Sherley Anne Williams, American novelist, poet, and scholar, was born in Bakersfield, California in 1944 to Jesse Winson and Lena Silver Williams. She was raised in poverty in a housing project in Fresno. Williams’ mother, who discouraged Sherley from reading because she thought books would fill her head with false hope for the future, died when Williams was sixteen years old. Williams was placed in the custody of her sister, Ruby, who was a single mother, struggling to get by on her own. Sherley and Ruby managed to provide for themselves, eking by on income earned from odd jobs such as picking cotton, working seasonally in department stores, and cutting grapes.
After graduation from Edison Junior/Senior High School in Fresno in 1962, Williams attended California State University, Fresno where she earned a bachelor’s degree in English. In 1972 she received a master’s degree from Brown University. In 1975 Williams joined the faculty at the University of California, San Diego and became the first African American female faculty member in the university’s English department. She worked at the University of California, San Diego until her death in 1999.
Williams’ writing highlighted the importance of folklore and history in shaping black identity. While she started writing in 1967, the 1972 publication of Give Birth to Brightness: A Thematic Study in Neo-Black Literature was the first piece that brought her national attention. Give Birth advanced her theory that said black folklore should be examined as a force shaping African American identity.
Her 1975 book, The Peacock Poems, examined that theory by focusing on the history of her parents and their use of black dialect and musical forms such as spirituals and the blues. The Peacock Poems was critically acclaimed and received a National Book Award nomination in poetry and was nominated for a Pulitzer Prize.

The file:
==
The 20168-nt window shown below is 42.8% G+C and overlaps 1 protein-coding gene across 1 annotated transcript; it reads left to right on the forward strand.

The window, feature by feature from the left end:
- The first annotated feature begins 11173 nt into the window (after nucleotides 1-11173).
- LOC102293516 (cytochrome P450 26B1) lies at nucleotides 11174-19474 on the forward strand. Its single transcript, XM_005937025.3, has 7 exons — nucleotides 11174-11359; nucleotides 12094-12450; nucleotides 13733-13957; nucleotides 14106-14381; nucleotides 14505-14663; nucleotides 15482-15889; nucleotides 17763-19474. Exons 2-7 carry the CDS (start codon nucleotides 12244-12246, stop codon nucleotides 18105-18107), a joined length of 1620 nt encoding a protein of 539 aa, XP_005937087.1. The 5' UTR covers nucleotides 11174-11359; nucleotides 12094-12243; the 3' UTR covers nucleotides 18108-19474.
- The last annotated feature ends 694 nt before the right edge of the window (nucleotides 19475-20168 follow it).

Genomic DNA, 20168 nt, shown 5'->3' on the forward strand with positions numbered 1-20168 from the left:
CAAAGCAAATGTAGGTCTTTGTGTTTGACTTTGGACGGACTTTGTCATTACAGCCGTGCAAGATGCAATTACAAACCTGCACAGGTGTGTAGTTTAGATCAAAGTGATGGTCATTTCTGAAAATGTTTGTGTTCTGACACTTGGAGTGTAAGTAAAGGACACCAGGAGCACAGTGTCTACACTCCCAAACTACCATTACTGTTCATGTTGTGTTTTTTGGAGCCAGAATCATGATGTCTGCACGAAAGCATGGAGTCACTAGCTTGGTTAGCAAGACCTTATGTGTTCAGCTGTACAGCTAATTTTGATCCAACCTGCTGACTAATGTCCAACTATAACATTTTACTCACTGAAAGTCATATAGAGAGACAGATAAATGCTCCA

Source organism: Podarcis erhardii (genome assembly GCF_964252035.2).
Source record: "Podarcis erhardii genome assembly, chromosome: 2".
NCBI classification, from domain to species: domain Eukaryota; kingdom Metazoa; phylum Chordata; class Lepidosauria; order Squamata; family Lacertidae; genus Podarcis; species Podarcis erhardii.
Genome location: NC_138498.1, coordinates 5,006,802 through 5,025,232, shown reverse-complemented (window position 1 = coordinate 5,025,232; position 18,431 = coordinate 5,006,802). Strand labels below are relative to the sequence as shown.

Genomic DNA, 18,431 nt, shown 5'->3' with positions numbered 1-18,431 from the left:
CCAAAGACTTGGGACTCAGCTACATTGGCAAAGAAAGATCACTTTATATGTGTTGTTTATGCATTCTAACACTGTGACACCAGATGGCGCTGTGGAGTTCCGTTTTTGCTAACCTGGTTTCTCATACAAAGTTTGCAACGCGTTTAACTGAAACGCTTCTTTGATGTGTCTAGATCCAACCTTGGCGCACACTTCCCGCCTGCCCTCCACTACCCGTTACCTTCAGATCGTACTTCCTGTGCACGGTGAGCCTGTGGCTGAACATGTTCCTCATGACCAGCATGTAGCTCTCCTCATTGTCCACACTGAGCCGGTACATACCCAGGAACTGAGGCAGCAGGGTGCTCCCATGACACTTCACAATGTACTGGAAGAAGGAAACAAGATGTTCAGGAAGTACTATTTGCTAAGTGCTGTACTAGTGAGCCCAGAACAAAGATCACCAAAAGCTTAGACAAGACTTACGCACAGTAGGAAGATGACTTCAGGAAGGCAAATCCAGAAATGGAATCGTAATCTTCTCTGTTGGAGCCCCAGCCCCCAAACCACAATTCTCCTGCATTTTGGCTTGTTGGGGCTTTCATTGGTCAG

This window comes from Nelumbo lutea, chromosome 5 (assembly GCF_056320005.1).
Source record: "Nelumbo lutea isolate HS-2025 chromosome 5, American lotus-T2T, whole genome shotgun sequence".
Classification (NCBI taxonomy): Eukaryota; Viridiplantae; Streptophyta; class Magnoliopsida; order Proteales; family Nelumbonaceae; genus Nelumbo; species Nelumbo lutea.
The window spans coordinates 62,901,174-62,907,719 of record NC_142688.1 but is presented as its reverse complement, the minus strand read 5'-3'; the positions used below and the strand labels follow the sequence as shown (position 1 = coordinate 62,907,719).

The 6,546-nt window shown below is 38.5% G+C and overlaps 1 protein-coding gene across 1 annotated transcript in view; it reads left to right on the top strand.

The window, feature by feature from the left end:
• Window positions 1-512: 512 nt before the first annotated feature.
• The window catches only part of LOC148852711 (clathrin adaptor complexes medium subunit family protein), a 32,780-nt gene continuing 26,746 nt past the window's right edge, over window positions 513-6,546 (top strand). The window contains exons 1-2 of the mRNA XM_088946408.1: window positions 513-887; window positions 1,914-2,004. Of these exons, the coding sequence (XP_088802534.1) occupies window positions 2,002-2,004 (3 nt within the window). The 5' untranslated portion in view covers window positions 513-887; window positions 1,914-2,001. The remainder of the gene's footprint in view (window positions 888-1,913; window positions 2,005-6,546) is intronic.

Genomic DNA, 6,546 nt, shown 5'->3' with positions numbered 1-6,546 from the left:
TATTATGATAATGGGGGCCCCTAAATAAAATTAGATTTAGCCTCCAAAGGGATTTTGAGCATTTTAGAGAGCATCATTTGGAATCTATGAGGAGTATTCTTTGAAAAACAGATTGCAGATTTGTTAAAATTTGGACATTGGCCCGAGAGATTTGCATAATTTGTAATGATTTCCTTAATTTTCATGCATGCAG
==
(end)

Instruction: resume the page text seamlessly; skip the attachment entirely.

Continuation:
In 1982 Williams published Someone Sweet Angel Chile, which also earned a second National Book Award nomination. Someone Sweet Angel Chile, like the Peacock Poems, reflected upon Williams’ childhood but in this instance attempted to locate her own story in the broader scope of African American history. The Peacock Poems and Someone Sweet Angel Chile earned Williams a place among popular contemporary African American poets as she infused spirituals, blues, and black dialect.
Williams also wrote a play entitled Letters from a New England Negro (1992), and two children’s books, Working Cotton (1992) and Girls Together (1999). Working Cotton received a Coretta Scott King Book Award and was also named a Caldecott Honor Book by the American Library Association in 1993. Williams also wrote for television, including the programs, Ours to Make (1973), and The Sherley Williams Special (1977). She was also selected to write the introduction for Zora Neale Hurston’s 1991 edition of Their Eyes Were Watching God. Williams died of cancer on July 9, 1999 in San Diego. She was 55.